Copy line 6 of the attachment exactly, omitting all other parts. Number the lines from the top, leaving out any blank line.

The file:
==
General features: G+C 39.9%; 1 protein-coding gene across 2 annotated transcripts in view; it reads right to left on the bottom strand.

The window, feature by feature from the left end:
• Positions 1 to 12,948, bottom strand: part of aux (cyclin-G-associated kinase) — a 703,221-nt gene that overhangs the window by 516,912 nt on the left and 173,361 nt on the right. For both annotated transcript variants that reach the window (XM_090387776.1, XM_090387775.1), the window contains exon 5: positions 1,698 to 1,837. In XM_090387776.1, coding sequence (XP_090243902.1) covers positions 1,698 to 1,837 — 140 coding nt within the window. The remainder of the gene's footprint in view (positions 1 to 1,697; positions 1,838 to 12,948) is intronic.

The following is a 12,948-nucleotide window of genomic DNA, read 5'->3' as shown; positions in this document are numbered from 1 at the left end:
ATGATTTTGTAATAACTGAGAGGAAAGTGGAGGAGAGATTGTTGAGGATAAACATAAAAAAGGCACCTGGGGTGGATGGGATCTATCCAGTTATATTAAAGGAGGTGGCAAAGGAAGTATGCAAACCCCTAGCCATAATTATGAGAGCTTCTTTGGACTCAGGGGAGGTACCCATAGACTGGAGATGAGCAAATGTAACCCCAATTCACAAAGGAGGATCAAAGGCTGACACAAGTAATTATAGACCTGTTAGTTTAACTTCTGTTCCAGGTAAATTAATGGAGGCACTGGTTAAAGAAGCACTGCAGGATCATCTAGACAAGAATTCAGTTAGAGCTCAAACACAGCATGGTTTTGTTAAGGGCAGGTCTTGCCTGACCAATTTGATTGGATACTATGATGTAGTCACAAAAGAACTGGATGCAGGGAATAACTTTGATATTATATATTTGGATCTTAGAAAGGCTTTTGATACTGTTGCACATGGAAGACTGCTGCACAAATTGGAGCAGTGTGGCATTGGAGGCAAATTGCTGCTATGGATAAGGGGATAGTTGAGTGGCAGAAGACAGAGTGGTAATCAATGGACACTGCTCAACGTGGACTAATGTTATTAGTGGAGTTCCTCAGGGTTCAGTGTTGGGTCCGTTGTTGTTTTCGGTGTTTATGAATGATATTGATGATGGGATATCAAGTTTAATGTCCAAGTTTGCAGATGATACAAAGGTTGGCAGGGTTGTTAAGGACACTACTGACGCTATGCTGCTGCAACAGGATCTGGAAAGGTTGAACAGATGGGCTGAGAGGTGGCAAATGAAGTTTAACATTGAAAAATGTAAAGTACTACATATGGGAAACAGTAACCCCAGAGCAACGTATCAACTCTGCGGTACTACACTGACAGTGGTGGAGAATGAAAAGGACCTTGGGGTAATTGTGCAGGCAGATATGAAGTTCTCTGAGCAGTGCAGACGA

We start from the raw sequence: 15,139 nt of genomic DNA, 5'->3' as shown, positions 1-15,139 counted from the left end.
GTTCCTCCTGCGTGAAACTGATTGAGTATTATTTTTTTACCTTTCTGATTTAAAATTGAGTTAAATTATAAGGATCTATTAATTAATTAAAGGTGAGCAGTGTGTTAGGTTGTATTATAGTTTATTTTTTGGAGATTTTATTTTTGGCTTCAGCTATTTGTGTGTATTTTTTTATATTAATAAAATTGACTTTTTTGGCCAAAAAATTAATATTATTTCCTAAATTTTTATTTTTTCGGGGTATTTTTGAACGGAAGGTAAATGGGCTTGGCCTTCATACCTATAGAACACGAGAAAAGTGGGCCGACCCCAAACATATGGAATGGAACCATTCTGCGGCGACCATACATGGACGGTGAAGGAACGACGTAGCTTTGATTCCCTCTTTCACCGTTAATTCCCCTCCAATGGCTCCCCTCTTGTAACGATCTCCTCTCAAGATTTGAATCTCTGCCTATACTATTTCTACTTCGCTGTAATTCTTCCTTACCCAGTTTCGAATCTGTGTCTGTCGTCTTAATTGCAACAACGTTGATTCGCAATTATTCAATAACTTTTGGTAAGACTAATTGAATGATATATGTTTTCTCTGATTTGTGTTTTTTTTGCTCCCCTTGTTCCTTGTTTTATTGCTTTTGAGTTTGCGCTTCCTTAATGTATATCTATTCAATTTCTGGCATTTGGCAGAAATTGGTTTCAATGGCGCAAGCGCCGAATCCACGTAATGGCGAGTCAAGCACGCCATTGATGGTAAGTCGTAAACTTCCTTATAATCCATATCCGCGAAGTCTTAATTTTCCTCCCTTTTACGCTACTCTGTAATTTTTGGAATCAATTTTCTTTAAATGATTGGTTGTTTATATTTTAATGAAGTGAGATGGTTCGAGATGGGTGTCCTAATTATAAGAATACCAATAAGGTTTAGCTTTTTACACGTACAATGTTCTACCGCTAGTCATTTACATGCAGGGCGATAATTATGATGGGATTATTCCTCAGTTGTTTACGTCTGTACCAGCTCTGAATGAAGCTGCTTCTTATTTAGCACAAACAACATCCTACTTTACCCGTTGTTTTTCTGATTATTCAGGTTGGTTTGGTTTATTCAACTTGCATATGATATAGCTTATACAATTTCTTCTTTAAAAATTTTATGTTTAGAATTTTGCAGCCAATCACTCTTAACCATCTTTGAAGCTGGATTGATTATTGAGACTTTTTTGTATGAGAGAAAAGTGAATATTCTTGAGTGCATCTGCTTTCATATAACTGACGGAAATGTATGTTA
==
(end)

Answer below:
We start from the raw sequence: 15,139 nt of genomic DNA, 5'->3' as shown, positions 1-15,139 counted from the left end.